The cloud hanging over Michael Gallup’s health is enough to make him a polarizing player. Add in that he’s a part of an explosive offense when on the field, but he’s largely been “just a guy” during his career, and you have the perfect recipe for a player that the fantasy community is divided on. Gallup has been overrated for much of his career, ranking 64th, 69th, tenth, and 59th in yards per route run (minimum 50 targets, per PFF). I’ll happily avoid Gallup in drafts and target Jalen Tolbert late.
– Derek Brown

New York Giants
Saquon Barkley was considered a generational RB prospect when he entered the league in 2018. But due to injuries, we haven;t seen Saquon look like Saquon since late 2019. Have knee and ankle injuries robbed Barkley of the freakish athleticism that made him so special, or is he still the same twitchy athlete, about to be used as a multidimensional weapon in new Giants head coach Brian Daboll’s offense?
– Pat Fitzmaurice

Philadelphia Eagles
With 10.2 yards per target, A.J. Brown has unquestionably been one of the league’s best receivers over the past three seasons, and now he’s going to a team that could lean into the passing game more than the 2019-21 Titans did — and even if the Eagles don’t, Brown should still surpass his career-high 106 targets this year. Drafters are skeptical about how Brown will fit in the Eagles offense and connection with QB Jalen Hurts, but that’s reflected in his No. 28 ADP overall, which is far too late in the draft for a player of Brown’s talent.
– Matthew Freedman

Washington Commanders
Imagine that a 6-2, 220-pound RB with 4.39 speed and a background as a college WR entered the NFL and scored 11 and 10 TDs in his first two NFL seasons. Where do you imagine he’d go in fantasy drafts the third year? Top three? Top five? This isn’t a hypothetical; Antonio Gibson fits this description and often falls into the fourth round of 12-team drafts. Washington uses J.D. McKissic on passing downs and might use rookie Brian Robinson at the goal line, robbing Gibson of high-value touches.
– Pat Fitzmaurice

NFC North

TEAM Freedman Erickson DBro Pat Joe
Chicago Bears Darnell Mooney Justin Fields David Montgomery David Montgomery David Montgomery
Detroit Lions Amon-Ra St. Brown Amon-Ra St. Brown Amon-Ra St. Brown Amon-Ra St. Brown Amon-Ra St. Brown
Green Bay Packers Allen Lazard Aaron Jones Allen Lazard Allen Lazard Christian Watson
Minnesota Vikings Adam Thielen Adam Thielen Adam Thielen Adam Thielen Adam Thielen

Chicago Bears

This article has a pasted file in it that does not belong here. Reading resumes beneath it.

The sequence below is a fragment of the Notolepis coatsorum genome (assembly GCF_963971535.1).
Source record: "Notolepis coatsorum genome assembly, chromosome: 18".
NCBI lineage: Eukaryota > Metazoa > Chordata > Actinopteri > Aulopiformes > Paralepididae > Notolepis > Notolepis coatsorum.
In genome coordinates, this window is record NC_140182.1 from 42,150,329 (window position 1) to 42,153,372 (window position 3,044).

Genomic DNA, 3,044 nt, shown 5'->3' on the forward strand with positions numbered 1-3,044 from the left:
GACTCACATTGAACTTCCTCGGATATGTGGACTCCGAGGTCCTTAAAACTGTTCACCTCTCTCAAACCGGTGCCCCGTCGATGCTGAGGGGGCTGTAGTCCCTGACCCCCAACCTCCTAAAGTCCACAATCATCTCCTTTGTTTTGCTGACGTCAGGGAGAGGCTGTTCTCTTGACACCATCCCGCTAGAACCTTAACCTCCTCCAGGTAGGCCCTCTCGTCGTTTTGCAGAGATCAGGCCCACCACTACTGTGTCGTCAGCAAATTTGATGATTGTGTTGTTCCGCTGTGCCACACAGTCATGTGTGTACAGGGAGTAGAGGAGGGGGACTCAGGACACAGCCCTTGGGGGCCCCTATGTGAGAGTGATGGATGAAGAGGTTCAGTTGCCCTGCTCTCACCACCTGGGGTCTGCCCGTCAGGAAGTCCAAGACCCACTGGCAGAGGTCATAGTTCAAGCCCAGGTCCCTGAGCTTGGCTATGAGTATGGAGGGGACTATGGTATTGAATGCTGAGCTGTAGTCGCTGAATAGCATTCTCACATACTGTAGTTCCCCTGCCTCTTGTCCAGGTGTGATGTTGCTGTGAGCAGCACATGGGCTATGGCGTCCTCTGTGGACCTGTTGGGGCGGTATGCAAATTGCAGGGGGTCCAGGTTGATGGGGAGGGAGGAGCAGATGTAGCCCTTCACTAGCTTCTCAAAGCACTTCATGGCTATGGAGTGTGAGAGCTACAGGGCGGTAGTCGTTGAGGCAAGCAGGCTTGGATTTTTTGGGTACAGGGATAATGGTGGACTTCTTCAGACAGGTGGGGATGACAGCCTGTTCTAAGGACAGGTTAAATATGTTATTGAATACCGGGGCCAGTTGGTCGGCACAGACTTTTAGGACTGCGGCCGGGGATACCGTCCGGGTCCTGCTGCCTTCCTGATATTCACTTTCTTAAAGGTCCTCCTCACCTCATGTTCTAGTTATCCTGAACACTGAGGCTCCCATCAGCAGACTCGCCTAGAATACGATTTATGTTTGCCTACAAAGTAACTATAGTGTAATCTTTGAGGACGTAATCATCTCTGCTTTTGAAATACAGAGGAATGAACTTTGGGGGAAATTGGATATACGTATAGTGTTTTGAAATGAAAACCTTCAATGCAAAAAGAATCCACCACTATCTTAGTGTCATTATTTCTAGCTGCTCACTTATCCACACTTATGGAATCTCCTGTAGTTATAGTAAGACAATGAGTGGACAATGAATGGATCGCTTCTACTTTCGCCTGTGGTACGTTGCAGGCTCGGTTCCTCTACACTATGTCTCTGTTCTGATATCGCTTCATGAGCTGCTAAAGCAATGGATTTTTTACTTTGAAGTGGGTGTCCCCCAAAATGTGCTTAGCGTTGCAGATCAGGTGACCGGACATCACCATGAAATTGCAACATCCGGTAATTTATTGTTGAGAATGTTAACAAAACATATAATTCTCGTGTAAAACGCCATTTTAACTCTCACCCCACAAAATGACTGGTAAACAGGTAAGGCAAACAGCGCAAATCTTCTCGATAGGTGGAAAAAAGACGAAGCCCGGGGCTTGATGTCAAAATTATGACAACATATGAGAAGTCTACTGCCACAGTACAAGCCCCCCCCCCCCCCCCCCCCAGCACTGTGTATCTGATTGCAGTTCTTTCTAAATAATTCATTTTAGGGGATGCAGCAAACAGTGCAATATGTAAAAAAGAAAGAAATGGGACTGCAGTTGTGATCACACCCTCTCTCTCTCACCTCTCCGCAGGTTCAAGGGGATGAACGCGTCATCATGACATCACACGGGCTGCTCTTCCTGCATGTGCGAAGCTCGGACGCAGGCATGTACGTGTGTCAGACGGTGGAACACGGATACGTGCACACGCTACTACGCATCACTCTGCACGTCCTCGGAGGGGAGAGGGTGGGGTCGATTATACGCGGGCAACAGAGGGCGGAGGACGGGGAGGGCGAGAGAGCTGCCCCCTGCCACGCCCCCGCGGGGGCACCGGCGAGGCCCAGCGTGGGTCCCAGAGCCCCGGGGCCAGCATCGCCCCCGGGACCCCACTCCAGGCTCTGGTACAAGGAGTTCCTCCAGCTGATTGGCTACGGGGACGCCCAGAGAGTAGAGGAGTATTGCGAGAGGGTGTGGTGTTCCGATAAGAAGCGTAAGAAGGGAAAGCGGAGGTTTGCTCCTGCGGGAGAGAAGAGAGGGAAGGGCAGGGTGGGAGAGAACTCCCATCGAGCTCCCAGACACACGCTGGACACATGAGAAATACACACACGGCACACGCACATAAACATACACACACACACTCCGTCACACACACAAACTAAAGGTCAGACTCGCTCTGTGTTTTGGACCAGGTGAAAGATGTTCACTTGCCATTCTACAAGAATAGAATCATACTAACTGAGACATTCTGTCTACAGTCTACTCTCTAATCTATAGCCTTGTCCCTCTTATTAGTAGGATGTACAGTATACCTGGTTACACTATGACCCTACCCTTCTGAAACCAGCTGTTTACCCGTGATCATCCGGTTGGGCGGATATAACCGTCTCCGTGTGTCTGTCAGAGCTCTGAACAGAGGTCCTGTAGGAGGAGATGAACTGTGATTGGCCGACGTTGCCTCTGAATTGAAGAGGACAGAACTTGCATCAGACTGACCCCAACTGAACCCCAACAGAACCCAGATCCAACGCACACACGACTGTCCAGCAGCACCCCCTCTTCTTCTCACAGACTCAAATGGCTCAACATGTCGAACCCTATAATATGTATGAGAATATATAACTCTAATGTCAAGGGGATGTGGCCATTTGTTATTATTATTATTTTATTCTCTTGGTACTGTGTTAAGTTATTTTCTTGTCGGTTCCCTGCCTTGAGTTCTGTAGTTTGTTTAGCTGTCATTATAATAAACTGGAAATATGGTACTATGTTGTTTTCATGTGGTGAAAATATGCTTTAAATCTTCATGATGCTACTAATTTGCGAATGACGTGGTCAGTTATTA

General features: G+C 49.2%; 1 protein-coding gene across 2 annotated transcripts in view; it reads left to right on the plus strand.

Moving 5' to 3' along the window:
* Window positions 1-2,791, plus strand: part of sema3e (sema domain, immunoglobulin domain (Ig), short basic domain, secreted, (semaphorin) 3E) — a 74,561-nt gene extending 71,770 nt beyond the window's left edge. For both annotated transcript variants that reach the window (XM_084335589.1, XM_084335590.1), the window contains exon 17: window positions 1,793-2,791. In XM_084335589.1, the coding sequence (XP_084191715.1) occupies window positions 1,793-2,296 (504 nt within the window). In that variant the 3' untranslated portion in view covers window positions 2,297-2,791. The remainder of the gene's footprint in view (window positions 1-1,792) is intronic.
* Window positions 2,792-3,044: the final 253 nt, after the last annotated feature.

Justin Fields averaged 56 rushing yards per game over his last six contests in 2021. So why the debate on his fantasy status as a mobile QB? The supporting cast in Chicago presents a lot of risk. Not many weapons outside of two third-year players in Cole Kmet and Darnell Mooney. And the offensive line is a mess, ranked as the No. 31st unit per PFF.
– Andrew Erickson

Detroit Lions
Can Amon-Ra St. Brown repeat the elite end-of-season run he had last year with the offense fully healthy in 2022? That simple question is what has made St. Brown a player that fantasy managers don’t know what to do with. It’s possible that St. Brown could be that good. That his ability to draw targets is among the best wide receivers in the league. Last year in Weeks 13-18, he ranked eighth in yards per route run drawing a target on 31.3% of his routes. Over the entire season, only Davante Adams, Antonio Brown, Deonte Harty, and Cooper Kupp commanded targets at a higher rate. St. Brown is a player I want to be above the field on.
– Derek Brown

Green Bay Packers
Ask anybody about what they think about Aaron Jones in 2022, and they will likely cite his receiving numbers without Davante Adams in the lineup. Without Green Bay’s No. 1 WR, Jones has averaged close to 4.5 catches, 6 targets, 48.5 receiving yards and 23 PPR points per game. But this analysis was exactly what people were saying about Alvin Kamara in lieu of Michael Thomas’ absence going into 2021 based on a prior sample size. His receptions dropped by 1.5 per game versus his career average…as the Saints added six more carries to his workload instead. Let’s keep Jones’ receiving splits and fantasy outlook in check, especially with him sharing touches in the backfield with A.J. Dillon.
– Andrew Erickson

Minnesota Vikings
Was the beginning of the age cliff last year for Adam Thielen or an injury bump in the road? After stacking stout seasons in yards per route run since 2016, Thielen finally slipped to 1.63, which ranked 48th (minimum 50 targets, per PFF). Thielen has been top 23 in red-zone targets in four of the last five seasons. In an offense that we project to be fast-paced and pass-heavy, Thielen can sneak in one more productive season based on the offensive environment and his red zone role if he can stay healthy in 2022.
– Andrew Erickson

NFC South

TEAM Freedman Erickson DBro Pat Joe
Atlanta Falcons Cordarrelle Patterson Kyle Pitts Cordarrelle Patterson Cordarrelle Patterson Cordarrelle Patterson
Carolina Panthers Christian McCaffrey Christian McCaffrey Christian McCaffrey Christian McCaffrey D.J. Moore
New Orleans Saints Alvin Kamara Michael Thomas Michael Thomas Michael Thomas Michael Thomas
Tampa Bay Buccaneers Julio Jones Russell Gage Julio Jones Leonard Fournette Julio Jones